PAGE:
Pros and Cons of Optometry

Is a career in optometry right for you? Read through this list of the pros and cons of optometry to find out!


  1. Excellent work-life balance. With some exceptions, optometrists enjoy a 40-hour work week with no on-call assignments or late-night shifts. Most optometrists I shadowed are active in their communities and enjoy personal hobbies with their families and friends.
  2. Clean, well-structured, and comfortable work environment. Fortunately for optometrists, they can practice healthcare without much exposure to bodily fluids or highly contagious microbes.
  3. Possibility of being your own boss. As an optometrist, you have the option of possibly starting your own private practice. As the owner or co-owner, you can control your hours, office functions, scheduling, etc.
  4. More time interacting with patients. Routine eye exams can take anywhere from 15 to 30 minutes per patient. Because of this, optometrists tend to develop long-term relationships with their patients.
  5. Relatively low stress job. A quick Google search will reveal that optometry consistently ranks among low-stress professions. Limited emergencies, repetitive nature of the job, and a safe work environment keep the stress level down at many optometry offices.
  6. Combination of routine and pathological cases. While the bread-and-butter of optometry is routine refraction exams, there are also enough pathologies that get thrown in the mix to keep it interesting. Ocular manifestations of diabetes, eye infections, keratoconjunctivitis sicca, glaucoma, among others are some of the most common medical cases that optometrists see.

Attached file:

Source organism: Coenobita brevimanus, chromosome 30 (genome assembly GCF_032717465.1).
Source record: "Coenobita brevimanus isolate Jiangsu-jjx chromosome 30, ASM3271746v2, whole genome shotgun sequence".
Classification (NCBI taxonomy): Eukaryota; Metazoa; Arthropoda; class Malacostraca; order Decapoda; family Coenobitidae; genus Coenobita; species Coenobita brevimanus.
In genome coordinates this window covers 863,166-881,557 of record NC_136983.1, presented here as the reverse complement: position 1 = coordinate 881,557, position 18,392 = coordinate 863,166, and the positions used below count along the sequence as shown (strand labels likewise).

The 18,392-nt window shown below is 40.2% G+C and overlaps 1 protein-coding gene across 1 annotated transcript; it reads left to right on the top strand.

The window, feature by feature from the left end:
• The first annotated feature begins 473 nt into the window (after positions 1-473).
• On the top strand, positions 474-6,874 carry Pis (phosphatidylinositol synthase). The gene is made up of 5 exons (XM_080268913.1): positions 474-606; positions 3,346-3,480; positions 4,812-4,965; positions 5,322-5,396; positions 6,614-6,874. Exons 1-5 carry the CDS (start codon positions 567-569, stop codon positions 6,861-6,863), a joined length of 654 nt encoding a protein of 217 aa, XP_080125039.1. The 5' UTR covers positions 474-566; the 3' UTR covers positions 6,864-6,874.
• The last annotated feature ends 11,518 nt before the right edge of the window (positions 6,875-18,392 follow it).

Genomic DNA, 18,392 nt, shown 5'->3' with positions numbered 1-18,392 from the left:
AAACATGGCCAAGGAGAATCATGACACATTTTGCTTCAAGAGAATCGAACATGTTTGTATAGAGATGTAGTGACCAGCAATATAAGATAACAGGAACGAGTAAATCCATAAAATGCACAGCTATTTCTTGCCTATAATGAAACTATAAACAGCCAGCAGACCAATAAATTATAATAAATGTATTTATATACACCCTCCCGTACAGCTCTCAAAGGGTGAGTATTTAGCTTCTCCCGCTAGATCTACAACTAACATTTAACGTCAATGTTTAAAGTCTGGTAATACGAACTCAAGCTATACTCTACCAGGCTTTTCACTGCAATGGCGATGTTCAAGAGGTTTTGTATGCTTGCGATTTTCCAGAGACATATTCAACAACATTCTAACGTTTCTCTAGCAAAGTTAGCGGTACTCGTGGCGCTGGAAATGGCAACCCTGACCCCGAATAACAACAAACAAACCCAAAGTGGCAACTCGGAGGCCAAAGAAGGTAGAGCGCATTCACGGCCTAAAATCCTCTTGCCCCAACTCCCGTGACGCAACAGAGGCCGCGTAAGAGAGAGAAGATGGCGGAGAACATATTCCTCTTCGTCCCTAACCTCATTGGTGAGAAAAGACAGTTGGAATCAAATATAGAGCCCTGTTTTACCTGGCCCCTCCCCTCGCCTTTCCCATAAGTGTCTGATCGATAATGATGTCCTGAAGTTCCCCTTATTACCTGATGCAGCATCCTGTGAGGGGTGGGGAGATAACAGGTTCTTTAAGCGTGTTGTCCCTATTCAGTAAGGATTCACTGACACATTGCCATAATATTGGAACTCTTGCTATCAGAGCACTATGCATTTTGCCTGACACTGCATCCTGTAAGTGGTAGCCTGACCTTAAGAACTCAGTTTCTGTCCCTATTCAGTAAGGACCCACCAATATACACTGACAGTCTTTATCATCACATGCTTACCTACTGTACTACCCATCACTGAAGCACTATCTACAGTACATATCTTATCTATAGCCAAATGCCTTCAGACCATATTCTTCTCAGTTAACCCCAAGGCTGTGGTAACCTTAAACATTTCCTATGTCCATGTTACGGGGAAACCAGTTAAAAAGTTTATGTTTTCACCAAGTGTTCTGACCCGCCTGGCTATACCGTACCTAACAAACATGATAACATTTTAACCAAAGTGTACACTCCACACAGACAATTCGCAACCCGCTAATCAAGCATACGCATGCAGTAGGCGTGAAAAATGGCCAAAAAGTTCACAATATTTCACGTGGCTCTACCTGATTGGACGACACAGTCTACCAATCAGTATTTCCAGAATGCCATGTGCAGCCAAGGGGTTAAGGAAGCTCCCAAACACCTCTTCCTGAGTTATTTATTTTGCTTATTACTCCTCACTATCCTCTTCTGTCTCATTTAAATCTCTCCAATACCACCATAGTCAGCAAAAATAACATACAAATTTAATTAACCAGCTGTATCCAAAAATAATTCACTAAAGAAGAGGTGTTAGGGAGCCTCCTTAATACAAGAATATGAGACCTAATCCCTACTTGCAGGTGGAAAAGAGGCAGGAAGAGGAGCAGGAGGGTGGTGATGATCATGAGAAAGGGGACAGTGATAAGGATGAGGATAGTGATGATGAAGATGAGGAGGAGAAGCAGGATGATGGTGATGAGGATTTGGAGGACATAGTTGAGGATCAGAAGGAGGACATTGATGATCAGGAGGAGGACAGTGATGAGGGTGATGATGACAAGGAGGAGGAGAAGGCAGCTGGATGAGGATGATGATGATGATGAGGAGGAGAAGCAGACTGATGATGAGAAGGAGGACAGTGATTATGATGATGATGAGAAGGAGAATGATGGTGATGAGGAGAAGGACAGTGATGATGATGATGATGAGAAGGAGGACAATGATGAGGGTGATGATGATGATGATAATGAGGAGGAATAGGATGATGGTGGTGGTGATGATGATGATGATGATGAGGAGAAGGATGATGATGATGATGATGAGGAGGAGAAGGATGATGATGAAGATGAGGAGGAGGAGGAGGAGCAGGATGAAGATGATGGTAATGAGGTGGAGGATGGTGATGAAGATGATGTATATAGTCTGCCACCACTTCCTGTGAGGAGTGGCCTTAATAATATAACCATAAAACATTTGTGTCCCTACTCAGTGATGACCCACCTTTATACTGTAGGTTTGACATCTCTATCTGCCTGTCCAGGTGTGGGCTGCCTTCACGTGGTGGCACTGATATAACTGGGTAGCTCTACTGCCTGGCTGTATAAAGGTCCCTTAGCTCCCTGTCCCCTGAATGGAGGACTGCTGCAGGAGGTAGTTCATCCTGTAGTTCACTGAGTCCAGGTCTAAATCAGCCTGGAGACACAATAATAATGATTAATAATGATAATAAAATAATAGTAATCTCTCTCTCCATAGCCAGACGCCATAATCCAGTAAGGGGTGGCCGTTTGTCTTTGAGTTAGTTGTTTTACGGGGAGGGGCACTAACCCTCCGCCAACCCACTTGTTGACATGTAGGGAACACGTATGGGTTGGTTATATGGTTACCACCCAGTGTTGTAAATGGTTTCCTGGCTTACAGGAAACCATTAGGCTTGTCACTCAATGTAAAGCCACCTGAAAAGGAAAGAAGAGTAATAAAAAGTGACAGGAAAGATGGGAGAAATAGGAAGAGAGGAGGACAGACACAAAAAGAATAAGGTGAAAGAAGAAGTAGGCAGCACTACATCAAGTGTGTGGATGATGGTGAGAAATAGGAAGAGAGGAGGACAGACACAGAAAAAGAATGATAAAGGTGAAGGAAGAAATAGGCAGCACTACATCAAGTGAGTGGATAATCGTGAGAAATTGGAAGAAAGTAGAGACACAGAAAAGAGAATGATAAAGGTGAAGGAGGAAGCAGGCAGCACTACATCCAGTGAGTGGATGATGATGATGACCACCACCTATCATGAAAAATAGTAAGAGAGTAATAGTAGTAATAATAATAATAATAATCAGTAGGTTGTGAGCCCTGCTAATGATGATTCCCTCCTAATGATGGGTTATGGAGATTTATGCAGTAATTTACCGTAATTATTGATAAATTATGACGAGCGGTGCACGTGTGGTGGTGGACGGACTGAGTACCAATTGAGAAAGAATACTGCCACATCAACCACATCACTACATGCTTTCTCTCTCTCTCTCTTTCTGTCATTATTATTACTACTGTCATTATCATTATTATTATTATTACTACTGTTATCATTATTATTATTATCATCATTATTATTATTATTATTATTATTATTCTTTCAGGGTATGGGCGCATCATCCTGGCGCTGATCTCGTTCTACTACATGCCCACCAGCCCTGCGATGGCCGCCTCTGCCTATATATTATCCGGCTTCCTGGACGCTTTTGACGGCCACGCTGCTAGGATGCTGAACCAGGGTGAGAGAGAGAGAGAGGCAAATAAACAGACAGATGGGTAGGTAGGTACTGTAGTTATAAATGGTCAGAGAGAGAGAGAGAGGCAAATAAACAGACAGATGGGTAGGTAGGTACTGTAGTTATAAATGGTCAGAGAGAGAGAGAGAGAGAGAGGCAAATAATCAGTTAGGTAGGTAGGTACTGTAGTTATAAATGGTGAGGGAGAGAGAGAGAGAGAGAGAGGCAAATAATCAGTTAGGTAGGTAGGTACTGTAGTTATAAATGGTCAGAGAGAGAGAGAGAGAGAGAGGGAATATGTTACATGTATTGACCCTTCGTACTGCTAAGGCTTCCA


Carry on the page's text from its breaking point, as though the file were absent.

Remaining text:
7. Opportunity to serve the less privileged through vision screenings. Whether through a mission trip abroad or a local vision screening, optometrists can provide much-needed eye care services to the less fortunate.
  8. Serve as the gateway to the healthcare system. Many people do not visit their medical doctors unless they feel something wrong. As a result, optometrists are often the first to diagnose patients with underlying systemic diseases, such as diabetes, hypertension, or high cholesterol. In response, optometrists refer the patient to a primary care physician, serving as a first line of defense in today’s health care team. (Recently, there has been some research suggesting that Alzheimer’s disease may soon be diagnosed by a retinal exam.)
  9. Experience tangible results immediately. Optometrists enjoy the benefit of seeing the fruit of their labor almost immediately. They see excitement and smile on a patient’s face whenever they share the gift of vision.
  10. Far-reaching positive impact on a patient’s life. While an improved vision may be the immediate result of an optometrist’s job, its impact goes far beyond the four corners of the exam room. A child formerly misdiagnosed with ADHD may go home and begin performing better in school. A professional athlete may begin seeing improvements in his/her game. A seemingly harmless eye glass visit may turn into a life-saving medical exam for a mother with an optic nerve tumor. The positive impact of optometry is far-reaching.


  1. Over-saturation in certain US cities. Now, this can be the subject of a debate. According to the Bureau of Labor Statistics, the employment outlook for optometrists is expected to grow 17% from 2016-2026. In contrast, there seems to be negativity online regarding the job market, especially among young optometrists. This issue will be discussed in greater detail in a later blog post. For now, however, it is safe to say that certain US cities are more densely populated with optometrists than others.
  2. High tuition costs. Unfortunately, annual tuition (excluding housing and other fees) for most optometry schools is around $40K a year. As a result, most optometry students graduate with more than $200K in student debt.
  3. Relatively lower pay compared to other doctorate professions. If your goal is to become rich, then you may want to reconsider being an optometrist. While optometrists enjoy a comfortable salary, their pay is lower than other doctorate professions, such as dentistry or medicine.